Torah Study Notes 9-8-18

September 8, 2018

See Plaut page 1373

This is the last reading of the year. Rabbi’s frequently select a parsha that relates to the New Year. This week and next week are two of shortest parsha. See Nitzvaim page 1372.

29:9  A commitment to enter into the covenant for future generations. See Commentary at Deuteronomy 5:3.  “…even the stranger within your camp…”  Refers to the stranger who has chosen to dwell with them. Note: That there is no provision for conversion in the Torah. Note “…with its sanctions…” This focuses on Sinai as the source of the covenant rather than the Abrahamic covenant.  The former is people focused with laws. The later is tribal. Consider the story of Ruth – amid “ alien corn.” The Orthodox approach to conversion is very different than the Reform.

29:15 This is again a restatement of the previous recitals. “… a stock sprouting poison weed and wormwood…” The Eternal will never forgive them

29:20 The devastation attendant to tribal apostasy. “The Eternal uprooted them from their soil in anger…”

29:28 Note the distinction between concealed and overt acts. What does this mean? The footnote re a later insertion is not really an explanation. “Concealed acts” are actions that no one sees but G. Will you be punished by G? See Rashi on this point. We are responsible for enforcing adherence by those who publicly flout the law. We are responsible for one another. Generally, the Torah does not dwell on internal thoughts, with some exceptions “You shall not covet” “You shall honor your father and mother…” This section does not address evil thoughts. Consider Woody Allans “Crimes and Misdemeanors” https://en.wikipedia.org/wiki/Crimes_and_Misdemeanors  where he addresses the angst of conscience. God will exact the punishment. Noel: My thinking drives my behavior. How are we to separate our thoughts and our behavior. Consider when the thoughts are expressed and are covered by modern law as “free speech.”  See also 17…whose heart is even now turning away from the Eternal our God. Rabbi: A thought must be associated with an overt act in order to be punishable by the community. We have previously discussed the distinction between intentional and unintentionally acts.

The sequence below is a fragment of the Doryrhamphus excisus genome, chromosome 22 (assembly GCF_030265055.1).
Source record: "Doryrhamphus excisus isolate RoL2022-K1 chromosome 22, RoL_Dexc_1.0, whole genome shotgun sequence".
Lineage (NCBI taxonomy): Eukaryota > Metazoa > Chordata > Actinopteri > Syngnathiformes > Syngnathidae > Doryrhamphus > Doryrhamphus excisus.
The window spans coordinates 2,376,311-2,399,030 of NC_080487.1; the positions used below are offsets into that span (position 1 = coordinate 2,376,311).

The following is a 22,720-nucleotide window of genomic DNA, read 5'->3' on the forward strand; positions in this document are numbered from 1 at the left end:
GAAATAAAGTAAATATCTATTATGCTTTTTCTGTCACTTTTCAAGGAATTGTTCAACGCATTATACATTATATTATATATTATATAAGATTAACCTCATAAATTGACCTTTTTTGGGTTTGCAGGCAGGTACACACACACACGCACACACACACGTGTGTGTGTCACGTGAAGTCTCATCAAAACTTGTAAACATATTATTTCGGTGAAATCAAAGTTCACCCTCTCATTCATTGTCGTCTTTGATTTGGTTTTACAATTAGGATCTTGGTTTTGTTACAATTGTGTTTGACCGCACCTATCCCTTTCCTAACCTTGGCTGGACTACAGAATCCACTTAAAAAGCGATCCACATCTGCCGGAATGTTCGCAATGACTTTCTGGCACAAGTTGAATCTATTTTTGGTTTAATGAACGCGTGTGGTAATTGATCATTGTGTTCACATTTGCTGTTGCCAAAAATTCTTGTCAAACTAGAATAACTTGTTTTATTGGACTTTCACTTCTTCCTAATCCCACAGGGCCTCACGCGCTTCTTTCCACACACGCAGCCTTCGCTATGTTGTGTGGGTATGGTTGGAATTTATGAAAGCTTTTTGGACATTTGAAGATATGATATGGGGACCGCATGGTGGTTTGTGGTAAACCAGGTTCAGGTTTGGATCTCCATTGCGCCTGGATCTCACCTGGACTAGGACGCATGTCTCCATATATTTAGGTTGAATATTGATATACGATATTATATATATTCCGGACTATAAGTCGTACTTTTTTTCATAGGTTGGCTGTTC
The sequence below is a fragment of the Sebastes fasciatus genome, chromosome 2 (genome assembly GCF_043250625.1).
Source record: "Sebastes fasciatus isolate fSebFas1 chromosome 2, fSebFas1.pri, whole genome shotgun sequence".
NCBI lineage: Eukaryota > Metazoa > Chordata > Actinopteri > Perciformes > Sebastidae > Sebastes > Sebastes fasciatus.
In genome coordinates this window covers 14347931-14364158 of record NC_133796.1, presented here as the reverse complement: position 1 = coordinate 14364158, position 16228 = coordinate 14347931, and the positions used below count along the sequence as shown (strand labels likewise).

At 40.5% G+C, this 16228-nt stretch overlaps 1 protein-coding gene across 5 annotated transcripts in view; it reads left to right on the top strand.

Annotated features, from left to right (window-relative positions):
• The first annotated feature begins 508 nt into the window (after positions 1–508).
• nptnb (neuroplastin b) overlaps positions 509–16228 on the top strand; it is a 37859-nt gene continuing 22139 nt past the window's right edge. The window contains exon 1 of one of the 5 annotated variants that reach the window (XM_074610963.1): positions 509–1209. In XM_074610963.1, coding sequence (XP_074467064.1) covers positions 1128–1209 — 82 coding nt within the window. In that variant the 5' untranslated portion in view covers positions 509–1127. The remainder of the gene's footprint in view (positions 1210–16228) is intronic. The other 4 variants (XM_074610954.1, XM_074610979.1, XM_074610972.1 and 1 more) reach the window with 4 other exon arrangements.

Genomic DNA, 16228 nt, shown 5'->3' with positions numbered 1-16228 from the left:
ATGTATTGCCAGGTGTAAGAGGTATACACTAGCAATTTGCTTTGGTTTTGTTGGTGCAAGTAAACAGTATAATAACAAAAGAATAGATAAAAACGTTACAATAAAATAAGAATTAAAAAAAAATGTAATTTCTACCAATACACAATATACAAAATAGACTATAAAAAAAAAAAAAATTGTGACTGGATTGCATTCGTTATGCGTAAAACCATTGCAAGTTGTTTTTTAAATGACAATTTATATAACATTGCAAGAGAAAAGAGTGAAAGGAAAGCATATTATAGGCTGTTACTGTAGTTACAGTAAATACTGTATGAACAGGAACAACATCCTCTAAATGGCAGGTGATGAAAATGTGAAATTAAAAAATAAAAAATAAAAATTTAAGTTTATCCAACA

We start the new year with a sense of reflection as to our sins. The Hebrew for sin is “arrow” and refers to missing the mark.

LL/

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